We frequently get letters and phone calls from prisoners. It is hard not to discount these cases. It is not just the “People in Jail Are Less Likely to Be Credible” problem. It is also the “People Who Have Tons of Time on Their Hands Tend Chase Windmills” problem that is demonstrated by the 10 page letters that incarcerated people send to lawyers setting forth their grievances.
Of course, this bias leads lawyers to miss a lot of cases that are both lucrative and serve the interests of justice – Because we criminally mistreat our prisoners. But, because you have to kiss so many frogs to find a princess with prisoners, most lawyers just ignore the cases. We are probably guilty as charged on this one.
In fact, the only kind of prisoner cases we have taken are cases where prisoners working on a road crew were hit by a prison owned or, better yet, a third party vehicle. Those are the facts of Goss v. Jennings, a “pedestrian” wrongful death case decided by the Maryland Court of Special Appeals last week.
While working on a litter pickup detail on the Capital Beltway (I-495) in Landover in Prince George’s County, a man was struck and killed by a dump truck. Plaintiffs filed a wrongful death/survival action against the driver, the Department of Corrections, and the Maryland State Highway Administration. The jury then returned a verdict against both the dump truck driver and the state of $2,025,000: $350,000 for the survival action and $1.675 million for the wrongful death action. Pursuant to the cap on non-economic damages, the trial court reduced the wrongful death awards to 150% of the wrongful death cap in 2007 of $680,000 ($1,020,000).
The state got out on a motion after the verdict which was fine with plaintiffs because they had a defendant with insurance coverage and didn’t need to deal with the $200,000 cap. The truck driver and trucking company appealed. They made a number of accident specific arguments that were not particularly interesting for our purposes. They also argued that the trial court erroneously imposed two statutory caps when only one cap applied.
In what can only be described as a tragic overreaction to a trumped up malpractice “crisis” almost 10 years ago, this sadly is the law. Now a creative or overreaching (you pick) defense lawyer tried to extend this over to non-malpractice cases, arguing that the language in § 11-108(b)(3) of the Courts and Judicial Proceedings Article dictates a statutory cap in non-malpractice cases as well. The court shoots this argument down pretty quickly:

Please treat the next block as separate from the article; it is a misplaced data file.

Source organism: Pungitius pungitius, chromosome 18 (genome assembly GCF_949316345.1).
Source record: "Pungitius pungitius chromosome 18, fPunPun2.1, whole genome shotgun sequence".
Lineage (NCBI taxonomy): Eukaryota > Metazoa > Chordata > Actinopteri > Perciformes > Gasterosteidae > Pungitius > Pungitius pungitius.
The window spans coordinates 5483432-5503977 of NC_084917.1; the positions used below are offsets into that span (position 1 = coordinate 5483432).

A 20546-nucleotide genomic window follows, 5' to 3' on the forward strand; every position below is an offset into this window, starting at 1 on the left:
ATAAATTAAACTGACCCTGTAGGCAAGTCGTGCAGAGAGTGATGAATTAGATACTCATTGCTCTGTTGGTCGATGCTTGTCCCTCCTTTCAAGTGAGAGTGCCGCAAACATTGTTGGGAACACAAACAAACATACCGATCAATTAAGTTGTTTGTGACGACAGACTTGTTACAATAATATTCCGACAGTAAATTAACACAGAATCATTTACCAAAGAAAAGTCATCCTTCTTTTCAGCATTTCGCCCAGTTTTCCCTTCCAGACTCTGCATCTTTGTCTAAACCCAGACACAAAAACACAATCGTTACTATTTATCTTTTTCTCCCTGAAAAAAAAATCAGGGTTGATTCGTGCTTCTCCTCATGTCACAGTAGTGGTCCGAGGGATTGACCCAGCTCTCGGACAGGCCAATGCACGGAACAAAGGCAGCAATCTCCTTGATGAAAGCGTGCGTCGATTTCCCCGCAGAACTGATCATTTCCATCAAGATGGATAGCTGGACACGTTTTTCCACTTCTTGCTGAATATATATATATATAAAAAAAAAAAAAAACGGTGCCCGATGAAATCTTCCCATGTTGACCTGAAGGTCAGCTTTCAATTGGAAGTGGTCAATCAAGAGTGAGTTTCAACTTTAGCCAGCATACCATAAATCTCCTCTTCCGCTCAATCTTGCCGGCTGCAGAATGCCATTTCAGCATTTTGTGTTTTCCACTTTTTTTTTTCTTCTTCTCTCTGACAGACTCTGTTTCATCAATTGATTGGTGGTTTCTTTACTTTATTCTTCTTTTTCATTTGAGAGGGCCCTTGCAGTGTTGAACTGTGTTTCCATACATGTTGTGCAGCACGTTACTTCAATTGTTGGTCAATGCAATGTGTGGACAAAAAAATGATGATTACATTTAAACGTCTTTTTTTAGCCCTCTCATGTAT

Such a contention does violence to the text of the statute. Because the 1994 legislation did not erase the distinction between the two causes of action to reach Goss’ proffered solution, we would have to somehow merge both paragraphs of § 11-108(b)(3), contrary to the intention of the Legislature and applicable caselaw. Each paragraph of § 11-108(b)(3) stands alone, with a survival action falling under paragraph (i) and a wrongful death action being confined to paragraph (ii). Although paragraph (i) deals with multiple claimants in a personal injury case, it has no impact here because no “direct victim” is suing along with a derivative party. There is and could only be one plaintiff in the survival action – – [decedent’s] personal representative.
Is this an important case? The quick answer is no because this case tells us what everyone knew all along: there are two caps in non-medical malpractice cases. The language says what it says. We can all read.
Still, I’m glad to see this case because defense lawyers often raise this argument in mediation that really, there is one cap. Half the time, you get a mediator who wants to take the argument seriously and you spend time on the defensive arguing the manifestly obvious. I never really knew what to say except, “C’mon, read the plain language,” and “Look at all of these verdicts that applied two caps.”
Last night, I watched Jessie Ventura argue on Piers Morgan show on CNN that the 9/11 attacks were an inside job. Unbelievably, Morgan lost the argument. Because you just can’t win an argument with crazy. I felt the same way about the one cap in non-malpractice case arguments. Now, at least we have a case that makes the obvious plain.